Employees might think of teamwork as collaboration on a project or a chance to participate in shared decision-making. They might get excited to work on a team if they've been on successful teams in the past, or they might dread hearing that teamwork will be required if they've had bad team experiences. Try a team approach with your business if you are sure everyone will participate and perform a fair share of the work. It's best to select a teamwork example that fits the personalities on your team or use a model you can teach them.


Some small businesses have employees telecommuting to work or dispersed over a large local region. Employees may interact when visiting the main office, but it's hard to get them to collaborate as a team. If distance is a problem, visit every employee at his work site and discuss the teamwork initiative. Alternatively, you can require all employees to attend a meeting at the home office to discuss your initiative. Challenge employees to share information regardless of their geographic location. Use an intranet, private social media page or other technology solution to help team members keep in touch and share encouragement such as what helped them make a sale or successfully complete a job.

Role Preference

To help hold all team members accountable, assign specific roles. Consider using a survey that encourages employees to rate their work preferences in several categories. Review and score the surveys to determine each employee's preferred role in a group. For example, employees might like to be researchers or organizers. Other roles could include recorder, timekeeper, optimist, skeptic, implementer or coordinator, depending on your needs. After you have determined each person's preferred role, you can build diverse teams; each team should include at least one person of each role preference.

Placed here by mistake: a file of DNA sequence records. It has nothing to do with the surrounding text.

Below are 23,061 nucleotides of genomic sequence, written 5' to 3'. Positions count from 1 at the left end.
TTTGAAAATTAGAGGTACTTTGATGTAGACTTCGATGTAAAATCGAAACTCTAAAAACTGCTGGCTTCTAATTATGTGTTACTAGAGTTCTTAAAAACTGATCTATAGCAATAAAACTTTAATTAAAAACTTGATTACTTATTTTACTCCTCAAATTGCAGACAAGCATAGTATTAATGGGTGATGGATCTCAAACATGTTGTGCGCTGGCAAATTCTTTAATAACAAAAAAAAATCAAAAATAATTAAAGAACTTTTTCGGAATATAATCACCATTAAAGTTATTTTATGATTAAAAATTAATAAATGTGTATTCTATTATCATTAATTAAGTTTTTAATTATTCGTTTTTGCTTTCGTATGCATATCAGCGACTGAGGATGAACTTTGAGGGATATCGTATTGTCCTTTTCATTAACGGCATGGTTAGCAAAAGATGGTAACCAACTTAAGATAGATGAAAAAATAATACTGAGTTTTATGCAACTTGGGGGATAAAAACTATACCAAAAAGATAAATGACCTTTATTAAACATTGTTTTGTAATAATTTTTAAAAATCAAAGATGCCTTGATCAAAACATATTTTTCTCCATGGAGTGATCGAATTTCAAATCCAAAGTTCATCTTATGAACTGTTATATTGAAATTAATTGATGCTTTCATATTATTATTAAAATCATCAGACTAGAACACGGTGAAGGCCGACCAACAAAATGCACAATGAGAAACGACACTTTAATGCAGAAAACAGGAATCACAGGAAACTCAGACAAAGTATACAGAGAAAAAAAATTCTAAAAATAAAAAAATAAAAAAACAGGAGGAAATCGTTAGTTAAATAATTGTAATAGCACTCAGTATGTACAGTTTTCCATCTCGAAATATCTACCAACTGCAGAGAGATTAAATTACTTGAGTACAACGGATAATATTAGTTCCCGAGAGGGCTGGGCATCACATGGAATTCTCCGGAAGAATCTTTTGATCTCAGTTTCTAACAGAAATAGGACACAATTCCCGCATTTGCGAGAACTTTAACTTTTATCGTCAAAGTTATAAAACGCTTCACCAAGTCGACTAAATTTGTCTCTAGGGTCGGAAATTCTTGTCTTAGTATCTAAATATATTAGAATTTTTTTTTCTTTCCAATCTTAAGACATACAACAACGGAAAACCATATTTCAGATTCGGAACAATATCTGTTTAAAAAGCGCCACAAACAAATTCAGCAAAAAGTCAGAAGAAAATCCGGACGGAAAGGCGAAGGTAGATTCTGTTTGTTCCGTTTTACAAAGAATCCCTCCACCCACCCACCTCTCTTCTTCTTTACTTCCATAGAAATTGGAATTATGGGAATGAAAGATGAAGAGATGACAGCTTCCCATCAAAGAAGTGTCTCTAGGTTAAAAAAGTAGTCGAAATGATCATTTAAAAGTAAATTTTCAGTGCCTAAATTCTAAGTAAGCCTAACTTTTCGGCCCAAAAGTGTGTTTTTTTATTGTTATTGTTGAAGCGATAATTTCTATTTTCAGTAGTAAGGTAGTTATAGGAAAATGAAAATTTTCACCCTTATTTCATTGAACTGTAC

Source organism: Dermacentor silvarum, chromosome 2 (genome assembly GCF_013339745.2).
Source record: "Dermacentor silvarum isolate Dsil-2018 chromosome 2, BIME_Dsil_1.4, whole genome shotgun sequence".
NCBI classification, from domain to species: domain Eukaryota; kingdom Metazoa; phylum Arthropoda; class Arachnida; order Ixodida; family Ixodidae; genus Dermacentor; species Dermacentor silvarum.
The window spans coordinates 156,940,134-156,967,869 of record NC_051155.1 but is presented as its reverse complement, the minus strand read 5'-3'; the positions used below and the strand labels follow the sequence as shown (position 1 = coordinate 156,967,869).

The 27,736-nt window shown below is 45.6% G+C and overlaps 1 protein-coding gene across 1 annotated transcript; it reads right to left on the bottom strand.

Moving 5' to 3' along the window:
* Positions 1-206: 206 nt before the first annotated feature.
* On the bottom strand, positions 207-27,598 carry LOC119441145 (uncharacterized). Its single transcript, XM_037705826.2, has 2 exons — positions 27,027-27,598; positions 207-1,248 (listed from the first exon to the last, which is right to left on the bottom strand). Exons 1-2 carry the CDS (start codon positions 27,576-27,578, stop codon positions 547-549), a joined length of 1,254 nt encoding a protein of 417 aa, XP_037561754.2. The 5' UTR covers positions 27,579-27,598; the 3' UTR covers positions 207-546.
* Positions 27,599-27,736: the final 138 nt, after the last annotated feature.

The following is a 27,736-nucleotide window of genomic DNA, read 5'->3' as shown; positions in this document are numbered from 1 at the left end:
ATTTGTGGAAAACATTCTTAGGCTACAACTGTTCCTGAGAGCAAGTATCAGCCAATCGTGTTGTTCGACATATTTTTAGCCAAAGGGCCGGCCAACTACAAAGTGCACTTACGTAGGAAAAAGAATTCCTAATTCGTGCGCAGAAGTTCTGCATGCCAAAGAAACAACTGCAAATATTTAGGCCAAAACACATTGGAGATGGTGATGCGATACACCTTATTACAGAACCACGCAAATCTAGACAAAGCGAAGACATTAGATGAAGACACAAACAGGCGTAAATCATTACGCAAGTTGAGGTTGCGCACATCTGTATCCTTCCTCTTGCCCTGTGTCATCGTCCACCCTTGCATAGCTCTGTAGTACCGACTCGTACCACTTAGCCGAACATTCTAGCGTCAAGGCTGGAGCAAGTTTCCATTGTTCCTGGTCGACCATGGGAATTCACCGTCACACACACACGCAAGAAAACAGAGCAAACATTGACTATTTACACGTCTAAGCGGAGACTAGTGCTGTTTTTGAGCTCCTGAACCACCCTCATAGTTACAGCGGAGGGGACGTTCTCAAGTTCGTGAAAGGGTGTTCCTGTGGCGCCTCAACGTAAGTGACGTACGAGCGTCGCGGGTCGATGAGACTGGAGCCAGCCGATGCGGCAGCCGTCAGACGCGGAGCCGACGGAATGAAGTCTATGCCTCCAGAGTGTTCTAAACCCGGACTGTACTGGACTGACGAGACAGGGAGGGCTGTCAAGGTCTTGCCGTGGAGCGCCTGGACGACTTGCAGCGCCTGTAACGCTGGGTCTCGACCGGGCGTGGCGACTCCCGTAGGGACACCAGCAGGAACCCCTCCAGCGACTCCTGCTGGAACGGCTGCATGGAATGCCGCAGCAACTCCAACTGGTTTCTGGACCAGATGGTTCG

Another teamwork example involves getting the team out of the workplace. You can plan a retreat off-site in which you bring together members from all areas of the company, regardless of their job title. When you solicit ideas from all levels of personnel, your employees feel there's a chance to help you set the direction of the business, which gives them a personal stake in the process and a higher level of engagement. Use team-building activities such as retreats to increase engagement and build a team atmosphere in the company.


In his book "Management," business expert Peter F. Drucker describes teamwork using the example of a doubles team with players who each have a primary position, not a fixed position. The advantage of building such a team is that one employee can cover for another. For example, you might have an office associate and a counter salesperson on staff. Cross-train these two employees to cover both positions and perform as a doubles team, compensating for each other's strengths and weaknesses in changing business conditions. Each employee needs to know the most important tasks for her counterpart's position. Cross-training employees gives you flexibility in covering lunch breaks, vacations and other business needs.